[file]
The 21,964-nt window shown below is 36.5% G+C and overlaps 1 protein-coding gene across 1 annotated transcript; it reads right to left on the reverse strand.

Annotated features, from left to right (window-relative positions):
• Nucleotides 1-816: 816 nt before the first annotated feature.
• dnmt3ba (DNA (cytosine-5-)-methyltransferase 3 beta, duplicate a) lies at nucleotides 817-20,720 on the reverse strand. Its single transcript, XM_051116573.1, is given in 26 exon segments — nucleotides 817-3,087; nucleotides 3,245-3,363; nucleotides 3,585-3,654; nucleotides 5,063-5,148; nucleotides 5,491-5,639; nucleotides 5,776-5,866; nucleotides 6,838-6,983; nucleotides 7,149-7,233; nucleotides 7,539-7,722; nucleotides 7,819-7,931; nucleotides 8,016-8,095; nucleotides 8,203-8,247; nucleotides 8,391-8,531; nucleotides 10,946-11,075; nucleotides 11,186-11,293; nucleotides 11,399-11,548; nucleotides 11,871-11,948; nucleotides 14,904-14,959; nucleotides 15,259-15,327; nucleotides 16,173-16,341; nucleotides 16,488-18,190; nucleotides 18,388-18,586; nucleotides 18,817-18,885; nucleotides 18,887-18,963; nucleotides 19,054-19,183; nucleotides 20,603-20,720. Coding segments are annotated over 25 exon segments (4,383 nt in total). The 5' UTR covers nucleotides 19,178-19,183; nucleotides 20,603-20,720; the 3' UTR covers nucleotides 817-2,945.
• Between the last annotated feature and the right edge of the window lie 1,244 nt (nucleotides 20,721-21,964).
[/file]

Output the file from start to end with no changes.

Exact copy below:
The 21,964-nt window shown below is 36.5% G+C and overlaps 1 protein-coding gene across 1 annotated transcript; it reads right to left on the reverse strand.

Annotated features, from left to right (window-relative positions):
• Nucleotides 1-816: 816 nt before the first annotated feature.
• dnmt3ba (DNA (cytosine-5-)-methyltransferase 3 beta, duplicate a) lies at nucleotides 817-20,720 on the reverse strand. Its single transcript, XM_051116573.1, is given in 26 exon segments — nucleotides 817-3,087; nucleotides 3,245-3,363; nucleotides 3,585-3,654; nucleotides 5,063-5,148; nucleotides 5,491-5,639; nucleotides 5,776-5,866; nucleotides 6,838-6,983; nucleotides 7,149-7,233; nucleotides 7,539-7,722; nucleotides 7,819-7,931; nucleotides 8,016-8,095; nucleotides 8,203-8,247; nucleotides 8,391-8,531; nucleotides 10,946-11,075; nucleotides 11,186-11,293; nucleotides 11,399-11,548; nucleotides 11,871-11,948; nucleotides 14,904-14,959; nucleotides 15,259-15,327; nucleotides 16,173-16,341; nucleotides 16,488-18,190; nucleotides 18,388-18,586; nucleotides 18,817-18,885; nucleotides 18,887-18,963; nucleotides 19,054-19,183; nucleotides 20,603-20,720. Coding segments are annotated over 25 exon segments (4,383 nt in total). The 5' UTR covers nucleotides 19,178-19,183; nucleotides 20,603-20,720; the 3' UTR covers nucleotides 817-2,945.
• Between the last annotated feature and the right edge of the window lie 1,244 nt (nucleotides 20,721-21,964).